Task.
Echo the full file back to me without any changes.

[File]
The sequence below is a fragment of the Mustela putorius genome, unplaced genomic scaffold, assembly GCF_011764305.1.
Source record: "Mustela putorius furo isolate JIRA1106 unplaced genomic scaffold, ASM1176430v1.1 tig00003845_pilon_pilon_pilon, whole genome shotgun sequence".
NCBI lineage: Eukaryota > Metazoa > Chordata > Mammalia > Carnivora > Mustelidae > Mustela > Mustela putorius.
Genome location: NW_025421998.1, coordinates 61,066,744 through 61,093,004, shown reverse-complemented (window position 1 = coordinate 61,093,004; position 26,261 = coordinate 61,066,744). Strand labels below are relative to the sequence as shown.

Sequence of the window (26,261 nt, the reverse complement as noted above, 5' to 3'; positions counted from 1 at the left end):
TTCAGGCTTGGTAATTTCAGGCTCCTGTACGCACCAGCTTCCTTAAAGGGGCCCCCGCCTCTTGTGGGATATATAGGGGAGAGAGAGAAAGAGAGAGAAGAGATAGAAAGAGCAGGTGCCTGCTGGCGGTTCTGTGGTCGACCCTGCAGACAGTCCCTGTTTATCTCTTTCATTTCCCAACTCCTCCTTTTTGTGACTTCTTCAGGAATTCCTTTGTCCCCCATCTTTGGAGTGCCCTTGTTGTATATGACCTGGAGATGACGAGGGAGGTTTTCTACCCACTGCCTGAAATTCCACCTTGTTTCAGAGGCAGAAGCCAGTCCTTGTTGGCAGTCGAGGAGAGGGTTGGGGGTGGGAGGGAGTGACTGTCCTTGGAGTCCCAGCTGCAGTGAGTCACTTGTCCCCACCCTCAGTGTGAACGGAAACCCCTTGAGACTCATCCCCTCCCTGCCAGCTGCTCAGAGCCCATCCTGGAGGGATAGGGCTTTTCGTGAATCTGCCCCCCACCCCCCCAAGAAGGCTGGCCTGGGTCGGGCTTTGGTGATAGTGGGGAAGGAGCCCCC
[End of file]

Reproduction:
The sequence below is a fragment of the Mustela putorius genome, unplaced genomic scaffold, assembly GCF_011764305.1.
Source record: "Mustela putorius furo isolate JIRA1106 unplaced genomic scaffold, ASM1176430v1.1 tig00003845_pilon_pilon_pilon, whole genome shotgun sequence".
NCBI lineage: Eukaryota > Metazoa > Chordata > Mammalia > Carnivora > Mustelidae > Mustela > Mustela putorius.
Genome location: NW_025421998.1, coordinates 61,066,744 through 61,093,004, shown reverse-complemented (window position 1 = coordinate 61,093,004; position 26,261 = coordinate 61,066,744). Strand labels below are relative to the sequence as shown.

Sequence of the window (26,261 nt, the reverse complement as noted above, 5' to 3'; positions counted from 1 at the left end):
TTCAGGCTTGGTAATTTCAGGCTCCTGTACGCACCAGCTTCCTTAAAGGGGCCCCCGCCTCTTGTGGGATATATAGGGGAGAGAGAGAAAGAGAGAGAAGAGATAGAAAGAGCAGGTGCCTGCTGGCGGTTCTGTGGTCGACCCTGCAGACAGTCCCTGTTTATCTCTTTCATTTCCCAACTCCTCCTTTTTGTGACTTCTTCAGGAATTCCTTTGTCCCCCATCTTTGGAGTGCCCTTGTTGTATATGACCTGGAGATGACGAGGGAGGTTTTCTACCCACTGCCTGAAATTCCACCTTGTTTCAGAGGCAGAAGCCAGTCCTTGTTGGCAGTCGAGGAGAGGGTTGGGGGTGGGAGGGAGTGACTGTCCTTGGAGTCCCAGCTGCAGTGAGTCACTTGTCCCCACCCTCAGTGTGAACGGAAACCCCTTGAGACTCATCCCCTCCCTGCCAGCTGCTCAGAGCCCATCCTGGAGGGATAGGGCTTTTCGTGAATCTGCCCCCCACCCCCCCAAGAAGGCTGGCCTGGGTCGGGCTTTGGTGATAGTGGGGAAGGAGCCCCC